No Nonsense Guide to Dofollow and Nofollow Link Relationship Attributes
We’ve got a lot of ground to cover, so let’s get right to it!
What is dofollow?
Simply put, “dofollow” is a plain HTML link that indicates to users that text is hyperlinked. It also tells search-engine spiders to crawl your link.
If you’re familiar with basic HTML, “dofollow” links should be very familiar:
<a href="http://example.com">Your Anchor Text</a>
The term “dofollow” is used to describe a type of link in conversations like we’re having today. You will notice there isn’t an actual “dofollow” link relationship attribute, which is an HTML tag that tells the web browser the relationship of the linked document with the current document.
What is nofollow?
The link relationship attribute “nofollow” looks like this:
<a href="http://www.example.com" rel="nofollow">Your Anchor Text</a>
Still visible and clickable to users, what “nofollow” does is tell search-engine spiders to not follow your link, resulting in the following:
- Spiders will not follow the link
- Users may still click and follow the link
- PageRank is not transferred
- Anchor text is not transferred to your link profile
Okay, I know you might be thinking, “Wait?! Isn’t that counterproductive if what I’m trying to do is build exposure for myself in search engines?”
The link relationship attribute “nofollow” is one of many methods search engines have initiated to prevent link spam from reaching end users. With strategically used “nofollow” tags, you will build your exposure and protect your authority with search engines.
Here are the two most common ways you can use the “nofollow” link relationship attribute on your own website:
- Your blog comments section. If you’re already monitoring your blog comments (as you should be), then you know that commenters will often leave vague or sometimes completely irrelevant comments just to get a link back to their website. The “nofollow” will preserve your website’s integrity from those linked comments that are not easily deciphered as spam.
- Pages you don’t want indexed. You may have areas on your website that are exclusive to members that are not open to the public or perhaps you simply don’t want users on a page. Use the “nofollow” relationship attribute to indicate to search engines that you don’t want it indexed.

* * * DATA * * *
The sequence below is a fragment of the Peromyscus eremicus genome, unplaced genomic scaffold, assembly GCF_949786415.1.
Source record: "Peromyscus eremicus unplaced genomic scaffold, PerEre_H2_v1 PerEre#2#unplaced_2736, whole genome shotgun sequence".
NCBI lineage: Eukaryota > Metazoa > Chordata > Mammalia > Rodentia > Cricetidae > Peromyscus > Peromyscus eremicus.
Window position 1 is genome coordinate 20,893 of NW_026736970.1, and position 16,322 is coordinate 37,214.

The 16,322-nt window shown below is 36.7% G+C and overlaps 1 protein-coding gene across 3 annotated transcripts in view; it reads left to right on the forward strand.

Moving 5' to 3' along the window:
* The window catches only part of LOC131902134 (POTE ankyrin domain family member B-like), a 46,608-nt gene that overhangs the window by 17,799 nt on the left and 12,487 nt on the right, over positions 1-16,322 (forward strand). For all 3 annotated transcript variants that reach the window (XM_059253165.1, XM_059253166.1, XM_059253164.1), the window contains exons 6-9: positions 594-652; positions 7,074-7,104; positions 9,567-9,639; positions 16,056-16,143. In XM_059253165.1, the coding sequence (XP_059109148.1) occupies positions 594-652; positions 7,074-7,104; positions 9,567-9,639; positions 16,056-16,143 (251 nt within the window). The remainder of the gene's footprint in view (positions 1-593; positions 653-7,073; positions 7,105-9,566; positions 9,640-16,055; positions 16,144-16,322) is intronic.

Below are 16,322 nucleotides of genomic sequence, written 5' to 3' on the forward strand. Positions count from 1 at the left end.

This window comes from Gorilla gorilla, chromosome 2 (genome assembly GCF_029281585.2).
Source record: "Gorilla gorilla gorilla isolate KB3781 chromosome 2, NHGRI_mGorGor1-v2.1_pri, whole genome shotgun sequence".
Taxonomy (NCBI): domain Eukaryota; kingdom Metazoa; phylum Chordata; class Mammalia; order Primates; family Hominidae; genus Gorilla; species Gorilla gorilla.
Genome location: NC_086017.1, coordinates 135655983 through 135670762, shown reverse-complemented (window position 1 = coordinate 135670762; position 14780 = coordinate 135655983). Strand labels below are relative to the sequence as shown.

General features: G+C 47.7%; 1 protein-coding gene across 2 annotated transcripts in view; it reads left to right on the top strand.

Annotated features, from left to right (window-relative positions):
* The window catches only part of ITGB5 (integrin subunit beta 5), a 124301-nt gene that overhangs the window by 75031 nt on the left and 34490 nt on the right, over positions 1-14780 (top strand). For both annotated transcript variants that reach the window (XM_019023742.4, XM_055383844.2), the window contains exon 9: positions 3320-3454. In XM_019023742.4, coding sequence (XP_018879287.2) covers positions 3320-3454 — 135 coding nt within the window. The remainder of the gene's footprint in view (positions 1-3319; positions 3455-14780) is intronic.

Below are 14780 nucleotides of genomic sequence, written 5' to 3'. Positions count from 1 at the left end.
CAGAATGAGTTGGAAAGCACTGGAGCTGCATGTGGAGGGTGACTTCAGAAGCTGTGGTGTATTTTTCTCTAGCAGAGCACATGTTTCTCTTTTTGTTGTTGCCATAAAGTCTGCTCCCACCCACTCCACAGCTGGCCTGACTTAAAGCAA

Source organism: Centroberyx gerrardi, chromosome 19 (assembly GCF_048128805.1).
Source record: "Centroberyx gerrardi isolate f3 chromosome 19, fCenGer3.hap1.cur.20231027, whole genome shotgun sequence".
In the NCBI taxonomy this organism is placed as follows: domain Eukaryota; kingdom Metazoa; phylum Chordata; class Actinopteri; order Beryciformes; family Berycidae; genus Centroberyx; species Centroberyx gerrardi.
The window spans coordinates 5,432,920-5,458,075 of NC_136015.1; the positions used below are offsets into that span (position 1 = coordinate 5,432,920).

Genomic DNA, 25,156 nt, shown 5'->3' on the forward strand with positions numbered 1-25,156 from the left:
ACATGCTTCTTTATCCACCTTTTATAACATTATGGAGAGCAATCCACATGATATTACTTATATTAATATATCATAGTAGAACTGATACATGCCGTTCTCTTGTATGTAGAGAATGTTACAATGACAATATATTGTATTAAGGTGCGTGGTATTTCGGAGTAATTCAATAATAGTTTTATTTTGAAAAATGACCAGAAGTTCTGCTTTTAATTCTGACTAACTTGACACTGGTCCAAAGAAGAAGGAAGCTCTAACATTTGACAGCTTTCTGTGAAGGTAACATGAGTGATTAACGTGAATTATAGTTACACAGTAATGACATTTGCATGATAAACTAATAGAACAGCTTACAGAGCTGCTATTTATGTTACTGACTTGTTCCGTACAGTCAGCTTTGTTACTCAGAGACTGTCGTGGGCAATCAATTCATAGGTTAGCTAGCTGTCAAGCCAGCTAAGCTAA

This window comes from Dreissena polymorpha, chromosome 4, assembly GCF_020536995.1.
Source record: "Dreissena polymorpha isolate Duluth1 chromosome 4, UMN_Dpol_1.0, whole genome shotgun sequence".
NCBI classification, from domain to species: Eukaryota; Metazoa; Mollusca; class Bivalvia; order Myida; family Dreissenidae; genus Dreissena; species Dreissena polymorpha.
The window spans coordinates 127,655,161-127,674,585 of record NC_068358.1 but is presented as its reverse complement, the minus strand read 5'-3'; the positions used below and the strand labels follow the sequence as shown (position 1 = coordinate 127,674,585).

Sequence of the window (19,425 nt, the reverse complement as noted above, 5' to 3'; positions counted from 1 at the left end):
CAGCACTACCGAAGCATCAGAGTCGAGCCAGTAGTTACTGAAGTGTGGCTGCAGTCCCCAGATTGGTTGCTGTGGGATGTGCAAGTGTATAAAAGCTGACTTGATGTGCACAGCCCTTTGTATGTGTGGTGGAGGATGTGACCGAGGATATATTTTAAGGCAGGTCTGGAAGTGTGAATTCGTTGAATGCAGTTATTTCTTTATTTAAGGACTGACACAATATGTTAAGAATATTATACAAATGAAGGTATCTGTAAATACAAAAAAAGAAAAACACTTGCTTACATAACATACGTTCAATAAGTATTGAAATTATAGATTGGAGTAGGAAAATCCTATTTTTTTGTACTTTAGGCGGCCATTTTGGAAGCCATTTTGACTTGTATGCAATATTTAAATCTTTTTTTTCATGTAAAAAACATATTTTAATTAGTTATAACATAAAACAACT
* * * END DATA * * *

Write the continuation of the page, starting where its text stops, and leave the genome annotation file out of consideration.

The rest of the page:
Your Articles: Dofollow vs. Nofollow
If you recall, section 3f. Website Links/URLs of the EzineArticles Editorial Guidelines, you may include:
- A maximum of two self-serving links (links you own or have a vested interest in).
- A maximum of two non-self-serving links (those links you don’t have a vested interest in, such as a citation).
- Up to four links max., consisting of both self-serving and non-self-serving links, in your entire article submission.
Depending on the placement on your links, your articles on EzineArticles.com use both “dofollow” and “nofollow”:
- Nofollow: All links placed in the article body automatically include “nofollow” , which instructs search engines that the link should not influence ranking.
- Dofollow: Links placed in the Resource Box are “dofollow” and therefore do influence the ranking.
5 Additional Quick and Easy Must-Read Resources on Linking
- The Fold: Why Linking Above the Fold Is Problematic
Click here learn more about link placement in your articles.
- HTML Code Basics for Expert Authors
Click here to learn how to format basic HTML.
- Diversify Your Link Profile With Descriptive Anchor Text
Click here for more information on how to maintain your visibility with a balanced link profile.
- Losing Readers? Keep Them on Your Website by Improving User Experience Part I
Click here for 7 tips to improve your website’s appeal and keep visitors on your site.
- Losing Readers? Keep Them on Your Website by Improving User Experience Part II
Click here for 5 website basics to consider BEFORE you link.
Any questions? Share your comments and suggestions – we’d love to hear from you!